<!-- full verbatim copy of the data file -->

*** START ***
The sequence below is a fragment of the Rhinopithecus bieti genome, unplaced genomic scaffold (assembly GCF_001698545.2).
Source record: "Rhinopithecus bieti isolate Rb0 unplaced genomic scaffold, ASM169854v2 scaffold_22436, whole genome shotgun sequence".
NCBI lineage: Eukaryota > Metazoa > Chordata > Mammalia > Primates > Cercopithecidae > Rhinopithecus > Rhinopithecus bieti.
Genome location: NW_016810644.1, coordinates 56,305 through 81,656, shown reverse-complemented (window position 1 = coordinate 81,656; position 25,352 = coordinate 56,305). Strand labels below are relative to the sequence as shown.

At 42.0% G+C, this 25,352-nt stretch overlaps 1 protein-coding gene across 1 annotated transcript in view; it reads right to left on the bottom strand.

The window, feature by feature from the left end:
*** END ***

The sequence below is a fragment of the Rhinopithecus bieti genome, unplaced genomic scaffold (assembly GCF_001698545.2).
Source record: "Rhinopithecus bieti isolate Rb0 unplaced genomic scaffold, ASM169854v2 scaffold_22436, whole genome shotgun sequence".
NCBI lineage: Eukaryota > Metazoa > Chordata > Mammalia > Primates > Cercopithecidae > Rhinopithecus > Rhinopithecus bieti.
Genome location: NW_016810644.1, coordinates 56,305 through 81,656, shown reverse-complemented (window position 1 = coordinate 81,656; position 25,352 = coordinate 56,305). Strand labels below are relative to the sequence as shown.

At 42.0% G+C, this 25,352-nt stretch overlaps 1 protein-coding gene across 1 annotated transcript in view; it reads right to left on the bottom strand.

The window, feature by feature from the left end: